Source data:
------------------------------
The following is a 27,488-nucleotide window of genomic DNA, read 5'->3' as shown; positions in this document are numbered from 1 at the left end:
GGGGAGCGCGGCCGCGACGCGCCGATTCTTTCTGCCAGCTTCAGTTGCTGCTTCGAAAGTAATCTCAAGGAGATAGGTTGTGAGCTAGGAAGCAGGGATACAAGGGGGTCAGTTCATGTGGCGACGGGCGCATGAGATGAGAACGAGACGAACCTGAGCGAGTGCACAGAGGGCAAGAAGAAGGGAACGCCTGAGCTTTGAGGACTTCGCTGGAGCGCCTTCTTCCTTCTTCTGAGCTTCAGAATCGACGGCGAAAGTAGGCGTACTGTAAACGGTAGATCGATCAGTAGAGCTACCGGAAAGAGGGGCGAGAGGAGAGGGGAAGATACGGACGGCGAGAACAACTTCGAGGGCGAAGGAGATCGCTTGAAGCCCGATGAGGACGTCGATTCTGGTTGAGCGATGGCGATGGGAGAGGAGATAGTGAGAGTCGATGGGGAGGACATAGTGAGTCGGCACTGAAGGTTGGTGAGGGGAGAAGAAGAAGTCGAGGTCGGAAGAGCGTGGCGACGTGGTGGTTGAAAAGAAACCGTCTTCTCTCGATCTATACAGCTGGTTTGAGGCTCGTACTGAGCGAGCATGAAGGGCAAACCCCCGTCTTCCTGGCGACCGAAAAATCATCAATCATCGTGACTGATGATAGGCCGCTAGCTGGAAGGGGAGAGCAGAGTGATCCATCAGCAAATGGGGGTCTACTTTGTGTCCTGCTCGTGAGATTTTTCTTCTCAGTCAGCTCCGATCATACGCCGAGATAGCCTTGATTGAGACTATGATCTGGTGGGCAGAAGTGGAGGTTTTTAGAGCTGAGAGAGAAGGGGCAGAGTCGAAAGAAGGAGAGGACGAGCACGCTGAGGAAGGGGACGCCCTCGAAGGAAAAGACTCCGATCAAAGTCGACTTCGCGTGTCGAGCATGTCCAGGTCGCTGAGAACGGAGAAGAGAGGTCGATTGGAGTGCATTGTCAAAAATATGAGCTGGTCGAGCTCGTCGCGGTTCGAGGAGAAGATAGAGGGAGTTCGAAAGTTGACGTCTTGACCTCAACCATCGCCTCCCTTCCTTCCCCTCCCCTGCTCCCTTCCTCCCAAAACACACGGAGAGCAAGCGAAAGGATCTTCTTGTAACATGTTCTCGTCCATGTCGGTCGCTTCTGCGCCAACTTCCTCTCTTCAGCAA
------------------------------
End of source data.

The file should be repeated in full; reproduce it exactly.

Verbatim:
The following is a 27,488-nucleotide window of genomic DNA, read 5'->3' as shown; positions in this document are numbered from 1 at the left end:
GGGGAGCGCGGCCGCGACGCGCCGATTCTTTCTGCCAGCTTCAGTTGCTGCTTCGAAAGTAATCTCAAGGAGATAGGTTGTGAGCTAGGAAGCAGGGATACAAGGGGGTCAGTTCATGTGGCGACGGGCGCATGAGATGAGAACGAGACGAACCTGAGCGAGTGCACAGAGGGCAAGAAGAAGGGAACGCCTGAGCTTTGAGGACTTCGCTGGAGCGCCTTCTTCCTTCTTCTGAGCTTCAGAATCGACGGCGAAAGTAGGCGTACTGTAAACGGTAGATCGATCAGTAGAGCTACCGGAAAGAGGGGCGAGAGGAGAGGGGAAGATACGGACGGCGAGAACAACTTCGAGGGCGAAGGAGATCGCTTGAAGCCCGATGAGGACGTCGATTCTGGTTGAGCGATGGCGATGGGAGAGGAGATAGTGAGAGTCGATGGGGAGGACATAGTGAGTCGGCACTGAAGGTTGGTGAGGGGAGAAGAAGAAGTCGAGGTCGGAAGAGCGTGGCGACGTGGTGGTTGAAAAGAAACCGTCTTCTCTCGATCTATACAGCTGGTTTGAGGCTCGTACTGAGCGAGCATGAAGGGCAAACCCCCGTCTTCCTGGCGACCGAAAAATCATCAATCATCGTGACTGATGATAGGCCGCTAGCTGGAAGGGGAGAGCAGAGTGATCCATCAGCAAATGGGGGTCTACTTTGTGTCCTGCTCGTGAGATTTTTCTTCTCAGTCAGCTCCGATCATACGCCGAGATAGCCTTGATTGAGACTATGATCTGGTGGGCAGAAGTGGAGGTTTTTAGAGCTGAGAGAGAAGGGGCAGAGTCGAAAGAAGGAGAGGACGAGCACGCTGAGGAAGGGGACGCCCTCGAAGGAAAAGACTCCGATCAAAGTCGACTTCGCGTGTCGAGCATGTCCAGGTCGCTGAGAACGGAGAAGAGAGGTCGATTGGAGTGCATTGTCAAAAATATGAGCTGGTCGAGCTCGTCGCGGTTCGAGGAGAAGATAGAGGGAGTTCGAAAGTTGACGTCTTGACCTCAACCATCGCCTCCCTTCCTTCCCCTCCCCTGCTCCCTTCCTCCCAAAACACACGGAGAGCAAGCGAAAGGATCTTCTTGTAACATGTTCTCGTCCATGTCGGTCGCTTCTGCGCCAACTTCCTCTCTTCAGCAA